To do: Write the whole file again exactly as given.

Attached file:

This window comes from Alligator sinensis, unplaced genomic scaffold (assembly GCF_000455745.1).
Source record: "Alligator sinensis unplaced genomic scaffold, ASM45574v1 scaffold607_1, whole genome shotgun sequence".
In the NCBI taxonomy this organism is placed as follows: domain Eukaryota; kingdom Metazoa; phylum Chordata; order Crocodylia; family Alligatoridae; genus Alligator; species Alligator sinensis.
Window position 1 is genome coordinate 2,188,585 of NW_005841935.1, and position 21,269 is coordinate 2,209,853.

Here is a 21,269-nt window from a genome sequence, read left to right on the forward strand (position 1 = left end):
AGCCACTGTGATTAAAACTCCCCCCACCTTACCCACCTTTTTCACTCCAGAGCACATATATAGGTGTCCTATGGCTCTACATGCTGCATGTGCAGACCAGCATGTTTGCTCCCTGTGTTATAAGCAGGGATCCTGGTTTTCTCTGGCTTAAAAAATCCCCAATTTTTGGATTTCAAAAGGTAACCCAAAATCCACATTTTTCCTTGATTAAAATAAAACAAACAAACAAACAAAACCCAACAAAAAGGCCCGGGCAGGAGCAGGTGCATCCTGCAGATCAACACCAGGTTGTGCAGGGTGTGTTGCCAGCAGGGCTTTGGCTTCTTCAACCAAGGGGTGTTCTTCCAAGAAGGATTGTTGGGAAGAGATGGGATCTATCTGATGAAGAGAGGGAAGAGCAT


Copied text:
This window comes from Alligator sinensis, unplaced genomic scaffold (assembly GCF_000455745.1).
Source record: "Alligator sinensis unplaced genomic scaffold, ASM45574v1 scaffold607_1, whole genome shotgun sequence".
In the NCBI taxonomy this organism is placed as follows: domain Eukaryota; kingdom Metazoa; phylum Chordata; order Crocodylia; family Alligatoridae; genus Alligator; species Alligator sinensis.
Window position 1 is genome coordinate 2,188,585 of NW_005841935.1, and position 21,269 is coordinate 2,209,853.

Here is a 21,269-nt window from a genome sequence, read left to right on the forward strand (position 1 = left end):
AGCCACTGTGATTAAAACTCCCCCCACCTTACCCACCTTTTTCACTCCAGAGCACATATATAGGTGTCCTATGGCTCTACATGCTGCATGTGCAGACCAGCATGTTTGCTCCCTGTGTTATAAGCAGGGATCCTGGTTTTCTCTGGCTTAAAAAATCCCCAATTTTTGGATTTCAAAAGGTAACCCAAAATCCACATTTTTCCTTGATTAAAATAAAACAAACAAACAAACAAAACCCAACAAAAAGGCCCGGGCAGGAGCAGGTGCATCCTGCAGATCAACACCAGGTTGTGCAGGGTGTGTTGCCAGCAGGGCTTTGGCTTCTTCAACCAAGGGGTGTTCTTCCAAGAAGGATTGTTGGGAAGAGATGGGATCTATCTGATGAAGAGAGGGAAGAGCAT